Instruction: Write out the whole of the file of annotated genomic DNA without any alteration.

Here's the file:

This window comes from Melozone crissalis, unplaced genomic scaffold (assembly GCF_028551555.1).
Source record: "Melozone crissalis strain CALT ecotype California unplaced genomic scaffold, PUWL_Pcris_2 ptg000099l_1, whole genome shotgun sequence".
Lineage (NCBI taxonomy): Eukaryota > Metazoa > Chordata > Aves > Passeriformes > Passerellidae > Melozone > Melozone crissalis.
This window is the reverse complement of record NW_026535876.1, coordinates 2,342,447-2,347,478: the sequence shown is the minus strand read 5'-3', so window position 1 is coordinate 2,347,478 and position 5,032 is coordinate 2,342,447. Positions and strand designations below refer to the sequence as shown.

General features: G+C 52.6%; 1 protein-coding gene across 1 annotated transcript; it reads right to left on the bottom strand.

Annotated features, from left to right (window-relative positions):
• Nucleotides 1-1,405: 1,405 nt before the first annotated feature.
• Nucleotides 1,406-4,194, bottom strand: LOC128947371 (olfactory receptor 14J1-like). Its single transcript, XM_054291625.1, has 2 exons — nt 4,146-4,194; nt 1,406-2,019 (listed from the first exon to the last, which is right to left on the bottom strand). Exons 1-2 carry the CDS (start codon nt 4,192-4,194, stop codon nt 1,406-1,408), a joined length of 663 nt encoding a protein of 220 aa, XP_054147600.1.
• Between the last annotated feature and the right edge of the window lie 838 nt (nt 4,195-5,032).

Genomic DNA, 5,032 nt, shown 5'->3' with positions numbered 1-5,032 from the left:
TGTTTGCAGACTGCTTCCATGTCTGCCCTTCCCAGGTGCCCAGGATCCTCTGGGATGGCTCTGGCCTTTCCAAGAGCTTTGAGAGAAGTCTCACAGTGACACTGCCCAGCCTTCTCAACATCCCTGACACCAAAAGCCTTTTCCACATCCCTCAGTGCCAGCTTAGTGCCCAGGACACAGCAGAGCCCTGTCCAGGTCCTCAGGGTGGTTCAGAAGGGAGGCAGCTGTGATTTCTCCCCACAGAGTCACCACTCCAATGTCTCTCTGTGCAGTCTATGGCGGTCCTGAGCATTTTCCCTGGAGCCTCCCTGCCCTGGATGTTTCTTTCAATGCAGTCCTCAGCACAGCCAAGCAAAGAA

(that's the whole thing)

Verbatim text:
This window comes from Melozone crissalis, unplaced genomic scaffold (assembly GCF_028551555.1).
Source record: "Melozone crissalis strain CALT ecotype California unplaced genomic scaffold, PUWL_Pcris_2 ptg000099l_1, whole genome shotgun sequence".
Lineage (NCBI taxonomy): Eukaryota > Metazoa > Chordata > Aves > Passeriformes > Passerellidae > Melozone > Melozone crissalis.
This window is the reverse complement of record NW_026535876.1, coordinates 2,342,447-2,347,478: the sequence shown is the minus strand read 5'-3', so window position 1 is coordinate 2,347,478 and position 5,032 is coordinate 2,342,447. Positions and strand designations below refer to the sequence as shown.

General features: G+C 52.6%; 1 protein-coding gene across 1 annotated transcript; it reads right to left on the bottom strand.

Annotated features, from left to right (window-relative positions):
• Nucleotides 1-1,405: 1,405 nt before the first annotated feature.
• Nucleotides 1,406-4,194, bottom strand: LOC128947371 (olfactory receptor 14J1-like). Its single transcript, XM_054291625.1, has 2 exons — nt 4,146-4,194; nt 1,406-2,019 (listed from the first exon to the last, which is right to left on the bottom strand). Exons 1-2 carry the CDS (start codon nt 4,192-4,194, stop codon nt 1,406-1,408), a joined length of 663 nt encoding a protein of 220 aa, XP_054147600.1.
• Between the last annotated feature and the right edge of the window lie 838 nt (nt 4,195-5,032).

Genomic DNA, 5,032 nt, shown 5'->3' with positions numbered 1-5,032 from the left:
TGTTTGCAGACTGCTTCCATGTCTGCCCTTCCCAGGTGCCCAGGATCCTCTGGGATGGCTCTGGCCTTTCCAAGAGCTTTGAGAGAAGTCTCACAGTGACACTGCCCAGCCTTCTCAACATCCCTGACACCAAAAGCCTTTTCCACATCCCTCAGTGCCAGCTTAGTGCCCAGGACACAGCAGAGCCCTGTCCAGGTCCTCAGGGTGGTTCAGAAGGGAGGCAGCTGTGATTTCTCCCCACAGAGTCACCACTCCAATGTCTCTCTGTGCAGTCTATGGCGGTCCTGAGCATTTTCCCTGGAGCCTCCCTGCCCTGGATGTTTCTTTCAATGCAGTCCTCAGCACAGCCAAGCAAAGAA